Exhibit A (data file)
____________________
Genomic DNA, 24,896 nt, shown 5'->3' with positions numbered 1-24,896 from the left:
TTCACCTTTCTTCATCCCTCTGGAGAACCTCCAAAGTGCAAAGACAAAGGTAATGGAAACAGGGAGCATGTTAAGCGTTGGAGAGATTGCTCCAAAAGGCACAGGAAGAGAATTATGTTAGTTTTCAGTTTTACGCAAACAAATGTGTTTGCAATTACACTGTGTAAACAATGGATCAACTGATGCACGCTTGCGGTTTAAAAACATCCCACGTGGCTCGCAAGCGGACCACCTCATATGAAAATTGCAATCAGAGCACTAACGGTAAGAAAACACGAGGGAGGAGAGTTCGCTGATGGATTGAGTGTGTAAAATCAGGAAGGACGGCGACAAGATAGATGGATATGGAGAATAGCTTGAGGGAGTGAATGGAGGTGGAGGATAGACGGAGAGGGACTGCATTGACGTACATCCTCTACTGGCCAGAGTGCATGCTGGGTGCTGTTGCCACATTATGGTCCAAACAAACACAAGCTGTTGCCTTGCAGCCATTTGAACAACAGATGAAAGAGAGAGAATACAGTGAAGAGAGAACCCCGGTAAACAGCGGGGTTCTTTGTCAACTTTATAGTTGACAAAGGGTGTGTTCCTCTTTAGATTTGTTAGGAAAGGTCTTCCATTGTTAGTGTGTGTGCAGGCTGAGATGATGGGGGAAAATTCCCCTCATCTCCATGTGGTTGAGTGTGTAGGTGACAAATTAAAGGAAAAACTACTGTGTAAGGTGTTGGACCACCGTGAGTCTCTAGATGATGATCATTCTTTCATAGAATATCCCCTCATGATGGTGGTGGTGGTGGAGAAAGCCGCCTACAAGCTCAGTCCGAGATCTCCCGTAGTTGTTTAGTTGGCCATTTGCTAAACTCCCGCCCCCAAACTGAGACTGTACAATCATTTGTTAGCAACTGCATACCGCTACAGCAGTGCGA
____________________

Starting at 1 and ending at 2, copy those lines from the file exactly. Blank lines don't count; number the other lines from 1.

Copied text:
Genomic DNA, 24,896 nt, shown 5'->3' with positions numbered 1-24,896 from the left:
TTCACCTTTCTTCATCCCTCTGGAGAACCTCCAAAGTGCAAAGACAAAGGTAATGGAAACAGGGAGCATGTTAAGCGTTGGAGAGATTGCTCCAAAAGGCACAGGAAGAGAATTATGTTAGTTTTCAGTTTTACGCAAACAAATGTGTTTGCAATTACACTGTGTAAACAATGGATCAACTGATGCACGCTTGCGGTTTAAAAACATCCCACGTGGCTCGCAAGCGGACCACCTCATATGAAAATTGCAATCAGAGCACTAACGGTAAGAAAACACGAGGGAGGAGAGTTCGCTGATGGATTGAGTGTGTAAAATCAGGAAGGACGGCGACAAGATAGATGGATATGGAGAATAGCTTGAGGGAGTGAATGGAGGTGGAGGATAGACGGAGAGGGACTGCATTGACGTACATCCTCTACTGGCCAGAGTGCATGCTGGGTGCTGTTGCCACATTATGGTCCAAACAAACACAAGCTGTTGCCTTGCAGCCATTTGAACAACAGATGAAAGAGAGAGAATACAGTGAAGAGAGAACCCCGGTAAACAGCGGGGTTCTTTGTCAACTTTATAGTTGACAAAGGGTGTGTTCCTCTTTAGATTTGTTAGGAAAGGTCTTCCATTGTTAGTGTGTGTGCAGGCTGAGATGATGGGGGAAAATTCCCCTCATCTCCATGTGGTTGAGTGTGTAGGTGACAAATTAAAGGAAAAACTACTGTGTAAGGTGTTGGACCACCGTGAGTCTCTAGATGATGATCATTCTTTCATAGAATATCCCCTCATGATGGTGGTGGTGGTGGAGAAAGCCGCCTACAAGCTCAGTCCGAGATCTCCCGTAGTTGTTTAGTTGGCCATTTGCTAAACTCCCGCCCCCAAACTGAGACTGTACAATCATTTGTTAGCAACTGCATACCGCTACAGCAGTGCGA